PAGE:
Physicians' Academy for Cardiovascular Education

Obesity is associated with increased CV risk even without metabolic abnormalities

Metabolically Healthy Obese and Incident Cardiovascular Disease Events Among 3.5 Million Men and Women

Literature - Caleyachetty R, Thomas GN, PHD, Toulis KA, et al - J Am Coll Cardiol 2017;70:1429–37

Main results

Compared with normal weight individuals with 0 MA and after adjustment for potential confounders:

The risk of CHD, CVD, PVD and HF in the normal weight, overweight, and obese groups increased with increased number of metabolic abnormalities.

Subgroup analyses showed that the CVD risk in overweight and obese individuals without MA, as well as the HF risk in overweight individuals without MA differed significantly by gender: females had stronger positive associations with CVD and HF compared with males.

Moreover, overweight and obese individuals without metabolic abnormalities aged <65 years had significantly stronger positive associations with CHD, CVD, HF, and PVD compared with individuals ≥ 65 years of age.

Conclusion

Individuals who are obese with no metabolic abnormalities are at higher risk of CHD, CVD, and HF, compared with normal weight metabolically healthy persons. On the other hand, normal weight individuals may be at high CV risk, if they have metabolic abnormalities.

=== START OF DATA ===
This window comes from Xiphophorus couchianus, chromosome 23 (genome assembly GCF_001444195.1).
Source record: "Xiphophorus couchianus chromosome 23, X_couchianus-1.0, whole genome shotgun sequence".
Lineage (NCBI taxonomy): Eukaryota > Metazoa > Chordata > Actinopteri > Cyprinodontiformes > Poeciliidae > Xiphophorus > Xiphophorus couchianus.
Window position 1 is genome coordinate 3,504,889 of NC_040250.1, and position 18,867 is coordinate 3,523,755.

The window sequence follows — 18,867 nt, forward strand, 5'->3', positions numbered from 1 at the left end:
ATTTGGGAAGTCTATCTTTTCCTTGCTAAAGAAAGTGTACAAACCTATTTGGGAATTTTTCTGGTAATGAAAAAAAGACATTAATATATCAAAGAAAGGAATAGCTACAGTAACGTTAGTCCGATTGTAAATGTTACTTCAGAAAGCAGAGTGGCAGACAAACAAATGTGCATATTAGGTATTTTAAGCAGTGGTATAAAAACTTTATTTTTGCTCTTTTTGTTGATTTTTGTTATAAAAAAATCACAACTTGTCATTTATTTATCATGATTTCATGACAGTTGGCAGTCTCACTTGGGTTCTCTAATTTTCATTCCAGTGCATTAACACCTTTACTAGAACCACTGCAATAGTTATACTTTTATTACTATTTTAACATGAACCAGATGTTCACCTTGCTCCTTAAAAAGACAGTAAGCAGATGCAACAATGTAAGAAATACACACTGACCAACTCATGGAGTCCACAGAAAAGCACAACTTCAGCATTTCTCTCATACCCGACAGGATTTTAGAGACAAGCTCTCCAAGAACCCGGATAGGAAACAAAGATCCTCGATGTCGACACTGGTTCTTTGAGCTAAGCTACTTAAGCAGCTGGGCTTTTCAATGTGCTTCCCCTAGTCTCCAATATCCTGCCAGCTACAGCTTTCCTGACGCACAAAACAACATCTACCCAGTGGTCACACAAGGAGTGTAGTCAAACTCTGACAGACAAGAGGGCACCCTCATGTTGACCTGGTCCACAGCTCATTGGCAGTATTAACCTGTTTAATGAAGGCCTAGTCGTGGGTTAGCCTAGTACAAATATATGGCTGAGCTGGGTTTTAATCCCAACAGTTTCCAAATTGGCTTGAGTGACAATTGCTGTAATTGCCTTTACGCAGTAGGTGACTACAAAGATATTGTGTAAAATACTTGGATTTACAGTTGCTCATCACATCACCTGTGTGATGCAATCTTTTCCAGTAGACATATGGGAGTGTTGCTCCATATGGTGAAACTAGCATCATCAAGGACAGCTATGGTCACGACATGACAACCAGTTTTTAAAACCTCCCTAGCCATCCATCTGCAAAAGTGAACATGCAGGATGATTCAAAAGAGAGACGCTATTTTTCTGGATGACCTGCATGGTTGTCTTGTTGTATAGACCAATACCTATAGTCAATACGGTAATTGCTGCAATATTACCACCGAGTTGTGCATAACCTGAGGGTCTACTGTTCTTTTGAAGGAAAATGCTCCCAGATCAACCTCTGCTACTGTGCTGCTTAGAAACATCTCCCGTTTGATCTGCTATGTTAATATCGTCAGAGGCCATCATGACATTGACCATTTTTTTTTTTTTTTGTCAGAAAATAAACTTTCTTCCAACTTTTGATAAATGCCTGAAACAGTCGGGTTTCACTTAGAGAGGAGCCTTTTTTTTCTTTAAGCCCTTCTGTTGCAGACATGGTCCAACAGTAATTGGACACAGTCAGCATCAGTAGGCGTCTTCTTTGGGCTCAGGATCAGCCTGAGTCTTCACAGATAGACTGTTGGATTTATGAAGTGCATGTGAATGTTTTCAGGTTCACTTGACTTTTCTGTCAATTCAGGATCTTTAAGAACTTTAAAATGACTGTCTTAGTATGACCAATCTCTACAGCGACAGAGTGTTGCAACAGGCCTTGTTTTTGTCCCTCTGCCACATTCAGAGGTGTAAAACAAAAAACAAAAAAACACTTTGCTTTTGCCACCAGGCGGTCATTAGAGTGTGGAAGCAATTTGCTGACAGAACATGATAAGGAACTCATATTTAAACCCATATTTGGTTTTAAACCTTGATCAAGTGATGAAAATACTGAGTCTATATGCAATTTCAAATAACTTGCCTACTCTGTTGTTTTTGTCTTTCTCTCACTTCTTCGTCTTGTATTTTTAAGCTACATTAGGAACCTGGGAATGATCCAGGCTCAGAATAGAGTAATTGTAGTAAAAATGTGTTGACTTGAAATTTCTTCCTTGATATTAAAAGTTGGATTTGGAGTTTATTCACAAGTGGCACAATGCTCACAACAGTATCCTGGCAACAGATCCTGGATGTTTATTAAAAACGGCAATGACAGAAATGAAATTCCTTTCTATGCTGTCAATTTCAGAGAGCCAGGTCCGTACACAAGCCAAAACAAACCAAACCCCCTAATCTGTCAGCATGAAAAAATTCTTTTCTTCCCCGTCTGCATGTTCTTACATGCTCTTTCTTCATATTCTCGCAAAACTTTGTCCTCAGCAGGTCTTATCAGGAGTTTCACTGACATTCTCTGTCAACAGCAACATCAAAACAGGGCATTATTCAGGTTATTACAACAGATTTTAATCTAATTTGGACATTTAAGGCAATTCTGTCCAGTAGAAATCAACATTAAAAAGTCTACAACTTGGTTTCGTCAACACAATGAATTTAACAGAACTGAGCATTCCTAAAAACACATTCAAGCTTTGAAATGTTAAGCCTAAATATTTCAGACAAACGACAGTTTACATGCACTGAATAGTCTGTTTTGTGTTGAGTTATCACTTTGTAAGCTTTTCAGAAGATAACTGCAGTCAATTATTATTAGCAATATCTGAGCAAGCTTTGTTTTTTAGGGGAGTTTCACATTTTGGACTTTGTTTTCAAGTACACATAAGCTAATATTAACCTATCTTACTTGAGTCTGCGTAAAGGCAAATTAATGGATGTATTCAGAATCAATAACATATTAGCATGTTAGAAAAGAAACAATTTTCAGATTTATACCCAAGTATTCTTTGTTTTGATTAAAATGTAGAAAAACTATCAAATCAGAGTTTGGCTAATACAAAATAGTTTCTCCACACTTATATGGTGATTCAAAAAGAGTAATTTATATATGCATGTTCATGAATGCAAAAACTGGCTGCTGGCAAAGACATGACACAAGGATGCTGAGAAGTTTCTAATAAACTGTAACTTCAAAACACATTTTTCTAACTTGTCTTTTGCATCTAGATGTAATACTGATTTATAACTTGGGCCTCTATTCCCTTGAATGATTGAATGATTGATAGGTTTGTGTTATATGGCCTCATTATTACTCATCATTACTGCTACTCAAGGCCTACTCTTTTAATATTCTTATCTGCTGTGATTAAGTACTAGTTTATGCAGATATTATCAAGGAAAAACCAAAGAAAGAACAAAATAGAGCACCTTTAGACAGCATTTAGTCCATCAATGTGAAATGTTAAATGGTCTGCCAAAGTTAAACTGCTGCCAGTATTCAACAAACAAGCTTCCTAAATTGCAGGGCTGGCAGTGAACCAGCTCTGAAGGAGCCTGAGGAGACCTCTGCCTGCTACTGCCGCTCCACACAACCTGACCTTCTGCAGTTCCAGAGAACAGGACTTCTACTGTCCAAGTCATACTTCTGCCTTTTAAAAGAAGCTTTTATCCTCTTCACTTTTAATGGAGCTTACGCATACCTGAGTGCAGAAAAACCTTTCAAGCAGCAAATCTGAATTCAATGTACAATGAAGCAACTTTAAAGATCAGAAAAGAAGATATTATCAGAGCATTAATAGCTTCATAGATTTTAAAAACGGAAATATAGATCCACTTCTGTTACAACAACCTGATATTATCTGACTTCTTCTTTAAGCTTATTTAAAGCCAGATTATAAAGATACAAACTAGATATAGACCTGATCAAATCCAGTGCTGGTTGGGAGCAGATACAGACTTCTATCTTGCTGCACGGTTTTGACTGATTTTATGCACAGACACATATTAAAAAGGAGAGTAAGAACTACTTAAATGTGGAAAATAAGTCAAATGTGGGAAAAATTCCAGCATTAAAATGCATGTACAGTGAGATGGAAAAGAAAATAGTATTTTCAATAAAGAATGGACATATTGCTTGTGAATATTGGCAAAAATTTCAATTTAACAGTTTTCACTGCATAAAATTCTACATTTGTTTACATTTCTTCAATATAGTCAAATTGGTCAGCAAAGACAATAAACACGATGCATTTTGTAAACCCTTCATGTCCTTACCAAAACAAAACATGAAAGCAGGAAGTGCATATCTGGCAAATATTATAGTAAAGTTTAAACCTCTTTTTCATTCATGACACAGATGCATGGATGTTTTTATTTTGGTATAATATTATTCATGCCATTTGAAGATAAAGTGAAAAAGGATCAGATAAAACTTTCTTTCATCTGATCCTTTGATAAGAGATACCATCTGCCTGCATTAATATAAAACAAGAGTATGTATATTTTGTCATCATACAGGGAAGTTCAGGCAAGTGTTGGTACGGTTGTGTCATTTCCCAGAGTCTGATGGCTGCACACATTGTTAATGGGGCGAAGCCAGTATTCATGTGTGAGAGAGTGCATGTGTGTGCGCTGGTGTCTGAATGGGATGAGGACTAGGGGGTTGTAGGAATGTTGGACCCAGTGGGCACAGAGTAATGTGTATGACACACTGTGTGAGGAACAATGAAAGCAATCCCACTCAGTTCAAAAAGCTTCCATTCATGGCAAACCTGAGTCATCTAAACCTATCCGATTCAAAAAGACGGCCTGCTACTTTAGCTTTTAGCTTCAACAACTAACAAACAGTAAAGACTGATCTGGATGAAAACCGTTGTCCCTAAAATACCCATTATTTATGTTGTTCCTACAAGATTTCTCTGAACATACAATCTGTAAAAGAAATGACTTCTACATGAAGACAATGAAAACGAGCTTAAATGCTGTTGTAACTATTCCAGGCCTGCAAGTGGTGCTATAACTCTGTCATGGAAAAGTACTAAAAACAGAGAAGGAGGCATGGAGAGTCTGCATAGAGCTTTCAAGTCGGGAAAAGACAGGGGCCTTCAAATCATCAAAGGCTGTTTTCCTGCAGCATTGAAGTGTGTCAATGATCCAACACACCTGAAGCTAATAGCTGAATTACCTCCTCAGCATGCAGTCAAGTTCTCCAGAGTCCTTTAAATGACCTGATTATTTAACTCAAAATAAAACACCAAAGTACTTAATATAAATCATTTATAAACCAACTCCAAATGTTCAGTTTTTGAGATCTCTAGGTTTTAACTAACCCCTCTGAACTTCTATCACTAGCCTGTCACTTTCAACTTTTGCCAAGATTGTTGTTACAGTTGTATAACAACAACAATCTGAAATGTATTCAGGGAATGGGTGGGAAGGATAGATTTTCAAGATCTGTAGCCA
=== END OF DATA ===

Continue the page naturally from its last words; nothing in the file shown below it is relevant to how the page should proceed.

Editorial comment

In their editorial article, Bea and Sweitzer discuss the limitations of the analysis published by Caleyachtty et al, which include the following:

  • The data were extracted exclusively from 1 UK network, which does not give us information about various other populations.
  • The BMI is not the ideal measure for fat.
  • The time variance of BMI and metabolic parameters was not assessed.
  • The influence of diet and physical activity was not evaluated.

Despite the limitations, the authors conclude as follows: ‘In conclusion, obesity increases cardiovascular risk regardless of metabolic status. However, metabolic dysfunction itself also carries risk independent of weight because of the similar results across BMI categories of CVD risk in the Caleyachetty et al. study, and others, when metabolic dysfunction is present. This study supports following the U.S. guidelines for screening of CVD in persons age older than 18 years, even perhaps extending screening, and acting upon findings that suggest metabolic risk to reduce cardiovascular morbidity and mortality.’

References

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Find this article online at J Am Coll Cardiol

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